he smell of fresh paint still lingers in the air of the shop floor at Burloak Technologies where space has been prepared for Canada’s first additive and automated machining production facility—bringing 3D metal printing together with subtractive technologies for a full service state-of-the-art offering. It’s a move the company’s management team believes will jump start the next generation of advanced metalworking manufacturing in this country and lead to the return of innovative highvalue part production to North America. Set up in Dundas, Ontario, this past August Burloak unveiled phase one of its $11.5 million five-year strategic plan to establish its advanced manufacturing centre. To date the company has spent $2.5 million equipping its new plant with an EOS M 290 production direct metal laser sintering (DMLS) 3D printing system and a selective laser sintering (SLS) 3D printer for plastic parts, as well as a complement of automated Matsuura CNC machining systems including five-axis and three-axis milling machines, a four-axis turning machine and a Zeiss CMM system. Peter Adams originally founded Burloak in 2005 as a supply chain management specialist for large industrial companies seeking to optimize their manufacturing processes. A mechanical engineer, Adams spent years in management positions within large-scale organizations working on the machining and assembly side of manufacturing. In his experience he witnessed a disconnect between engineering design and the shop floor, especially when part manufac-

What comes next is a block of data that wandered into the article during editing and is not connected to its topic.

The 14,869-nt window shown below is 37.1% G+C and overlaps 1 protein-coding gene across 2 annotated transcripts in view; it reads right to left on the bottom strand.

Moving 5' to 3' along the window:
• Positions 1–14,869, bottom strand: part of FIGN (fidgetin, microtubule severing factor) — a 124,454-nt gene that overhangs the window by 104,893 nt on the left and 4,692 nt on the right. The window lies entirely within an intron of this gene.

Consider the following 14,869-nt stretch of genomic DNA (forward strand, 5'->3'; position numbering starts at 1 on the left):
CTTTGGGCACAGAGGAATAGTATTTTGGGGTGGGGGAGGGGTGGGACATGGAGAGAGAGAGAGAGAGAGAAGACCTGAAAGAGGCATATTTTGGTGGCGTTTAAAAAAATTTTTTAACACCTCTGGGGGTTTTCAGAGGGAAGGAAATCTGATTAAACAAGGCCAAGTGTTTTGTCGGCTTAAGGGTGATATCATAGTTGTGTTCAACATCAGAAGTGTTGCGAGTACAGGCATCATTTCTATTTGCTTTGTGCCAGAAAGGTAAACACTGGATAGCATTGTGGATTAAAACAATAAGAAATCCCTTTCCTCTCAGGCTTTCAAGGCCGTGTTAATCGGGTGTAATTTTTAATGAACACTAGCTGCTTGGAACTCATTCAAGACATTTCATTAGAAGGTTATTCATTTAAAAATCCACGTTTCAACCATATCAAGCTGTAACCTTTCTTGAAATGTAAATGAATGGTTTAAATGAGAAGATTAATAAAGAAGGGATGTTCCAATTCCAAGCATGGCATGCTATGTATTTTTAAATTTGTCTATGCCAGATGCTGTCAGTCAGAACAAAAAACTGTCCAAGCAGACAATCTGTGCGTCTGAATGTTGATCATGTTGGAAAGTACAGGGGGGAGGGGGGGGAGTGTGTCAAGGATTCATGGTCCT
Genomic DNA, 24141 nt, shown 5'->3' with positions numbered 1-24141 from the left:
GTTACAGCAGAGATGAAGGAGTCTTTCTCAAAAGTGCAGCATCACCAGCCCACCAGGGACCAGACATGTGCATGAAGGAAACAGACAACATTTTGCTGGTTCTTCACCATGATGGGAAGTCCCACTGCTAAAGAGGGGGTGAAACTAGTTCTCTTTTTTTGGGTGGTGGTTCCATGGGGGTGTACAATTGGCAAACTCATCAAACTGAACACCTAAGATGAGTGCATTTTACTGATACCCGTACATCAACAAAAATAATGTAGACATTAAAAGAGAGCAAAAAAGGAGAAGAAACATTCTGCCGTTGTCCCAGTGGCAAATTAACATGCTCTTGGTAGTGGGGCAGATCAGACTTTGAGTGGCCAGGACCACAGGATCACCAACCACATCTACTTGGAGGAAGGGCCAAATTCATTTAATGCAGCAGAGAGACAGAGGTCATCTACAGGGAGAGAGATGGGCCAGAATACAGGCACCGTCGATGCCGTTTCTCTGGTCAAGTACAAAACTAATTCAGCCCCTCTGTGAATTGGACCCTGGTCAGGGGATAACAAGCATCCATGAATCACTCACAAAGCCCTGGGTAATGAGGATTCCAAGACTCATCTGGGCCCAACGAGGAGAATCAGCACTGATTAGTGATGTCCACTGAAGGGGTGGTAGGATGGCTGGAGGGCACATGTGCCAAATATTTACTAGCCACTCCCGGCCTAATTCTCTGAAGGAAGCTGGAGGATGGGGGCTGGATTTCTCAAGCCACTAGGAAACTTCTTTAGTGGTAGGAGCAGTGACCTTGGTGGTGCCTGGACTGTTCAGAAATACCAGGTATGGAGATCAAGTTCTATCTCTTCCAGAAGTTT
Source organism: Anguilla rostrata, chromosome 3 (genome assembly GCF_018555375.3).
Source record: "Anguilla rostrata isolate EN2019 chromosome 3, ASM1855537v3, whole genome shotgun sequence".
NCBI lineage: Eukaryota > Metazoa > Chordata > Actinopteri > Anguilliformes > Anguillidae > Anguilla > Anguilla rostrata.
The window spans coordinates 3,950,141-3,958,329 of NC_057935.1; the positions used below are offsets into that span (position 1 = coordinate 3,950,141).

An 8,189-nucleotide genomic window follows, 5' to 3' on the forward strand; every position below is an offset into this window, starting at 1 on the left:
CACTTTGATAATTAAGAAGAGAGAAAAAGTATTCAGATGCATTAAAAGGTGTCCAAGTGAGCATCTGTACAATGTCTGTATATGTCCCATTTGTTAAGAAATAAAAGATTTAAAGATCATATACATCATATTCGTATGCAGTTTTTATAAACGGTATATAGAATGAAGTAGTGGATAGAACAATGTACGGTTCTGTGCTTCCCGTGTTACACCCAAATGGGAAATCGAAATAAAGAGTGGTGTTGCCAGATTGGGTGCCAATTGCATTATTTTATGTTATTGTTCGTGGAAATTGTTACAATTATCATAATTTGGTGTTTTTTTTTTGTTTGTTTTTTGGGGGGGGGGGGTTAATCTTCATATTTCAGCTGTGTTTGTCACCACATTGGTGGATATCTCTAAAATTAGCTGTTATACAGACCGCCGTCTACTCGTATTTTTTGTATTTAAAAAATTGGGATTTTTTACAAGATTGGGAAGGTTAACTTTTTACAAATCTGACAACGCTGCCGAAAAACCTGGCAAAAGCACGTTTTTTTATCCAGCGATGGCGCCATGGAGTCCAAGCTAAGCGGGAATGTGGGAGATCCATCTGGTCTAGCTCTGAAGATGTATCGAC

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turing was moved from one shop to another or taken offshore. The supply chain was broken, and where executives expected cost savings they discovered a lack of planning and oversight, which ultimately led to poor results. Adams formed Burloak to provide engineering expertise, quality control and ensure the optimized production of high performance components for these large players. “We took a very different approach to supply chain and have been very successful at managing and taking very complex products overseas, or sourcing locally, and delivering great results,” says Adams. In the eyes of its customers Burloak was effectively a virtual manufacturer, taking ownership of the parts being manufactured, right down to onsite quality inspection at offshore sites. “When you’re sourcing low volume, highly complex projects you only have one chance to get it right,” says Adams. Having established itself as a reliable supply chain specialist in metalworking manufacturing, Burloak began investigating its next steps. Three years ago Jim Glover joined the company. A long-time friend of Adams, Glover is an engineer who had had spent the last decade involved in venture capital. Glover looked at Burloak’s existing suppy chain business and the emergence of production-quality additive technology in the metalworking industry, and he saw all that was missing was a supply chain providing the 3D printing capability. “And we didn’t see that supply chain happening in China,” says Glover, “we saw it here.” Small companies similar to Burloak in the U.S. and the U.K. were already sprouting up and offering these supwww.canadianmetalworking.com